China and the United States announced Saturday that they have cleared the remaining hurdles blocking Beijing's entry into the World Trade Organization.
The agreement reached between Chinese Foreign Trade Minister Shi Guangsheng and U.S. Trade Representative Robert B. Zoellick during talks in Shanghai means that China now has a better chance of joining the global trading body by year's end.
"We are pleased to report that the U.S. and China have reached consensus on major issues that we discussed," said a statement released by the U.S. Embassy in Beijing. "China and the U.S. agree that we should now work together in Geneva to complete China's WTO accession."
Neither side, however, revealed any details of the discussions, which took place on the sidelines of an Asia-Pacific Economic Cooperation trade ministers meeting in Shanghai last week. The event was a kind of rehearsal for an APEC summit in October at which President Bush is expected to meet Chinese President Jiang Zemin for the first time.
There had been hopes that the two sides would take advantage of the APEC meeting to announce a breakthrough. But nothing had materialized by the time the conference ended Thursday. Talks between Zoellick and Shi reportedly continued until 3 a.m. Friday.
China's 15-Year Effort
"After the negotiation, the two sides have reached a full common understanding on the remaining issues concerning the multilateral talks on China's accession to WTO," Shi said through the official New China News Agency. "It created important conditions for the 16th meeting of the WTO China working team, which is going to be held in Geneva at the end of this month, and for accelerating the process of ending the substantive talks on China's accession to WTO."
China's marathon bid to join the global trading community has lasted nearly 15 years. It cleared a major obstacle two years ago when the U.S. agreed to endorse it. But a logjam developed after China refused to accept the status of a developed nation, with correspondingly low farm subsidies. Earlier last week, Zoellick had implied that if this final wrinkle could not be ironed out, Beijing's entry by year's end would be highly unlikely.
Even if the WTO decides to accept China's application, speedy entry will be a technical challenge, considering that between three and six months are needed to draft complicated accession protocols.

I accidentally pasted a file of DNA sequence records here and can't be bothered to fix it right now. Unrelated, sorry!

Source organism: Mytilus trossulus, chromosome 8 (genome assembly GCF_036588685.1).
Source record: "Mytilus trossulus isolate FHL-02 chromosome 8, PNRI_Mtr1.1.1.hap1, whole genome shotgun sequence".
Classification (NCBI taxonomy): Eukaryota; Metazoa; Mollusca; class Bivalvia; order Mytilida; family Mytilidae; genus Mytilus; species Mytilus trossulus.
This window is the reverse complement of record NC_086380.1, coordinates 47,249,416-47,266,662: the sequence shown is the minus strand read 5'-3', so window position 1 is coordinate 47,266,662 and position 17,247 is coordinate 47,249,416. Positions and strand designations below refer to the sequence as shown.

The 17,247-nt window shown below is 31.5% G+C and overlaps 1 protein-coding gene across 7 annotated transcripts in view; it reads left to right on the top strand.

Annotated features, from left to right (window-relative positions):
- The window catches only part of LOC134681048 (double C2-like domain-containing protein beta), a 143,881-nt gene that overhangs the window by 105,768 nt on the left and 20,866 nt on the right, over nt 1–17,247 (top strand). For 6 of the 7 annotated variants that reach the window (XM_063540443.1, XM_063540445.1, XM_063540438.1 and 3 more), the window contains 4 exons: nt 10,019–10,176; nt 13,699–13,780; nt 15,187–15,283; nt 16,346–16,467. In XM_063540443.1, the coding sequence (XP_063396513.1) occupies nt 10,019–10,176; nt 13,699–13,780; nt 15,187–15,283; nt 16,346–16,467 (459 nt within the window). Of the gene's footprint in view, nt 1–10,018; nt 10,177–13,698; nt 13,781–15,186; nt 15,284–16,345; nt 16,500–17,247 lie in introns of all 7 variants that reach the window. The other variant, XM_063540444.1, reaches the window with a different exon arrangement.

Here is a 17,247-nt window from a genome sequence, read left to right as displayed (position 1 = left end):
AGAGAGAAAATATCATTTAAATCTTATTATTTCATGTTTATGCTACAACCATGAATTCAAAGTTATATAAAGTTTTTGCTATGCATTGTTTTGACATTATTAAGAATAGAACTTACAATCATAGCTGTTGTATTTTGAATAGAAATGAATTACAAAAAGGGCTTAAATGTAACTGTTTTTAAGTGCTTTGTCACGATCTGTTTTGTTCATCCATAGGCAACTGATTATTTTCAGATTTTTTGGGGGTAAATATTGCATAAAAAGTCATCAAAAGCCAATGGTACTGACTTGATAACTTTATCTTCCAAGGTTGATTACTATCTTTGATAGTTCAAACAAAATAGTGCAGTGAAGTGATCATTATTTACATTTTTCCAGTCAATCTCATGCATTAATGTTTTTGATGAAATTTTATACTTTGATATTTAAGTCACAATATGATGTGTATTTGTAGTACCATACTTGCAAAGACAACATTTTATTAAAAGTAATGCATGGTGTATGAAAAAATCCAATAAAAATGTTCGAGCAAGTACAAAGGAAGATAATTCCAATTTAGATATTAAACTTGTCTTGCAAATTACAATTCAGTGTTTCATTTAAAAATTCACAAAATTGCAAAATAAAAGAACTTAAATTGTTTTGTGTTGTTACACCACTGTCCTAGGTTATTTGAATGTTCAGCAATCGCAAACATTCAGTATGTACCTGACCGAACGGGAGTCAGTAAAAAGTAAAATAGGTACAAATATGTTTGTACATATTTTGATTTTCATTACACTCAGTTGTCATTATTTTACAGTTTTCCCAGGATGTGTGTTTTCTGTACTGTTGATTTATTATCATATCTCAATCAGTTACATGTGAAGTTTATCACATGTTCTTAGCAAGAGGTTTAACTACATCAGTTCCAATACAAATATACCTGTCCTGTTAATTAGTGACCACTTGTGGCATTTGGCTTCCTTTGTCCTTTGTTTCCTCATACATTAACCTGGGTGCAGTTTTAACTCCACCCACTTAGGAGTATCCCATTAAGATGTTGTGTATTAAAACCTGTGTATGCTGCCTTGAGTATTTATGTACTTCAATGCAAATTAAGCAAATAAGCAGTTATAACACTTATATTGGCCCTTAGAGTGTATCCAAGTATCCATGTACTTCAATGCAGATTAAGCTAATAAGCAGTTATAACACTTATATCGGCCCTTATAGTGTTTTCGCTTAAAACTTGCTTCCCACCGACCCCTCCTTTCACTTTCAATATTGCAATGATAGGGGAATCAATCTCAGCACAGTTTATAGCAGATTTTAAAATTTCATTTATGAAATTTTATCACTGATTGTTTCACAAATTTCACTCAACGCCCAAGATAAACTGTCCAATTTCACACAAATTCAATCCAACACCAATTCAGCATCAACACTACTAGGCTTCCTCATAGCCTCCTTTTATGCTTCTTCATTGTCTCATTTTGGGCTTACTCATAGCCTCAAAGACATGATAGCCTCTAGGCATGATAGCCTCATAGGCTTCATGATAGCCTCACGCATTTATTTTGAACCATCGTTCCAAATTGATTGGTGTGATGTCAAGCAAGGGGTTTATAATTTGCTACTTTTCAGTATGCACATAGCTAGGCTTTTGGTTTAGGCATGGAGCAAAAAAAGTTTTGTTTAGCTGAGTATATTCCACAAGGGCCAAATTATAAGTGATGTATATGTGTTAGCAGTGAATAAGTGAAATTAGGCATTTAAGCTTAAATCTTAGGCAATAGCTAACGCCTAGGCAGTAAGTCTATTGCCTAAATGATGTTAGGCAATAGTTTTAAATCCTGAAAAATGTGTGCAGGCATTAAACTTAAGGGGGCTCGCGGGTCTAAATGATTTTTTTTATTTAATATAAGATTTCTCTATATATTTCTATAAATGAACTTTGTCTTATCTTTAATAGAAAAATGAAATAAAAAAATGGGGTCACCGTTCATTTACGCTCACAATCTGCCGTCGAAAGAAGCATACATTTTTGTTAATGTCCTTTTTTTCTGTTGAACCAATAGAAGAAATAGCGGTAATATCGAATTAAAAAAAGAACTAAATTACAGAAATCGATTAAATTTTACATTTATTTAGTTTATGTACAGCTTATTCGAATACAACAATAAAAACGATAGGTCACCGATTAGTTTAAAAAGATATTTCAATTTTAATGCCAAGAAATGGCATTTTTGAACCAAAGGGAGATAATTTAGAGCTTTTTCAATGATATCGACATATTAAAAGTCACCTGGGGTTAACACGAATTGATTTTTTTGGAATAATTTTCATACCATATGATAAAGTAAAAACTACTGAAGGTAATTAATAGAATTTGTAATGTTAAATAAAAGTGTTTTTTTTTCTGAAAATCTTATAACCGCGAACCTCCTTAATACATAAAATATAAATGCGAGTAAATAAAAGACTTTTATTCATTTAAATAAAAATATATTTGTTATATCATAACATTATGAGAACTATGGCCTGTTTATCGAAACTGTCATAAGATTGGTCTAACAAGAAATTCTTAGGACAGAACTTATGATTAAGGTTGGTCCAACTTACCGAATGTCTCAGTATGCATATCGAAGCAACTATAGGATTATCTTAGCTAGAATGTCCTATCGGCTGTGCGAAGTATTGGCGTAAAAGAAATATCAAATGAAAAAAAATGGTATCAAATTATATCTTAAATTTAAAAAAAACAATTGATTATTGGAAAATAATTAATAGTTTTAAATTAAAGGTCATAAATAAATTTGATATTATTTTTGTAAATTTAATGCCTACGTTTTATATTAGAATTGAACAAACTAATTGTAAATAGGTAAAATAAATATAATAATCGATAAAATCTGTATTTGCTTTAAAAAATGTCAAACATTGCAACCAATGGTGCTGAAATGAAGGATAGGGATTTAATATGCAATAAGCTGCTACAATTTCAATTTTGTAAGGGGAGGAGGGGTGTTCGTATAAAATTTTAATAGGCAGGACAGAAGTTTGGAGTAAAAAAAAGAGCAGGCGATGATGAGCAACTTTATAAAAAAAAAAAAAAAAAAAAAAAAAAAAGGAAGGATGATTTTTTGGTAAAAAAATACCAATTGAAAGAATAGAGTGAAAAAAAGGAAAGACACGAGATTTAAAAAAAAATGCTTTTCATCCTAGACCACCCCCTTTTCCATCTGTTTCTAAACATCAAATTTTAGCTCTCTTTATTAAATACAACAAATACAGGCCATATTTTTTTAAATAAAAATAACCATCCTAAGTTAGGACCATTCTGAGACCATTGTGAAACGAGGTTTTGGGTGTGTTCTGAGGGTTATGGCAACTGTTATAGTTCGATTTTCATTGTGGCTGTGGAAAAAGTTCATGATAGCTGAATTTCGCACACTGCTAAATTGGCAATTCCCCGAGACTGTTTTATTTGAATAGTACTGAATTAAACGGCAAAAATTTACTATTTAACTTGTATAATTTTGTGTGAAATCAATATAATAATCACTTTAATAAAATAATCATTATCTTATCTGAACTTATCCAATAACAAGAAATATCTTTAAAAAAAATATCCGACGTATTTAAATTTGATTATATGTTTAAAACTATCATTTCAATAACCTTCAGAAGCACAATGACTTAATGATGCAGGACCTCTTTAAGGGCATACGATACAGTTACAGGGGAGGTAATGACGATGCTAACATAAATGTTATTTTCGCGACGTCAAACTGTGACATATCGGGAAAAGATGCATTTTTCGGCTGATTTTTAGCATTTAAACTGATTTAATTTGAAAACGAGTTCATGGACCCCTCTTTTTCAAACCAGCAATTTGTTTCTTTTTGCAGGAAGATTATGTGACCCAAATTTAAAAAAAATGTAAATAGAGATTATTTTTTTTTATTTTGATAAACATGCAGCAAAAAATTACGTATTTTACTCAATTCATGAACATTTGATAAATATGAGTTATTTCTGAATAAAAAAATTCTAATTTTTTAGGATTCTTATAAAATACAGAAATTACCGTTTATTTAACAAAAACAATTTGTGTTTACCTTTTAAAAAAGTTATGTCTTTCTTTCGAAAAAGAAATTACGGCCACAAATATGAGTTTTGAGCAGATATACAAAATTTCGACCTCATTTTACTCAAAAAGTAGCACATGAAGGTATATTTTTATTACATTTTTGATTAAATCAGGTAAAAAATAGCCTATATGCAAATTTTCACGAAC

But Saturday's agreement paves the way for China to finally assume the bridge-building role it seeks between rich and poor nations. The pact could also help reinitiate stalled trade talks--something that the violence-plagued WTO meeting in Seattle in 1999 failed to do.
"This understanding is a win-win result for China and the U.S.," Zoellick said in a statement. "It would also add momentum to our effort to launch a new global round of trade negotiations in [Qatar] this November."
Mexico a Holdout
Every WTO member except Mexico, which has demanded more anti-dumping protections to counter cheap imports, has endorsed China's accession request. During a visit to Beijing last week, Mexican President Vicente Fox told Jiang that he hopes their two countries can reach a deal soon.
How the world's most populous nation and its 800 million mostly impoverished farmers will adjust to membership in the world trade body remains to be seen. The way the U.S. and China sorted out the farm subsidy issue will be critical. China had argued for an ability to subsidize its farmers by up to 10% of its annual economic output, while the U.S., pressured by powerful farm lobbyists, was insisting on a cap at 5%.
China's choice was a difficult one. Already, 20 years of breakneck economic reforms have transformed a backward command economy into an impressive engine of growth. But those changes have also created huge unemployment as well as widened rifts between rich and poor. Rural unrest is on the rise, and urban unemployment threatens to cause more social instability. Conservatives worry that the country is simply not ready for the onslaught of more market openings and foreign competition.
The reason China's growth has not ground to a halt during the global economic downturn is that its economy is protected by barriers such as tariffs, corruption, a lack of openness and the relative absence of the rule of law.
Under WTO, all of that will have to change, and reform-minded leaders in Beijing--like the international business community, which is hungry for a piece of the giant China market--believe that should be reason enough for it to embrace membership in this particular global partnership.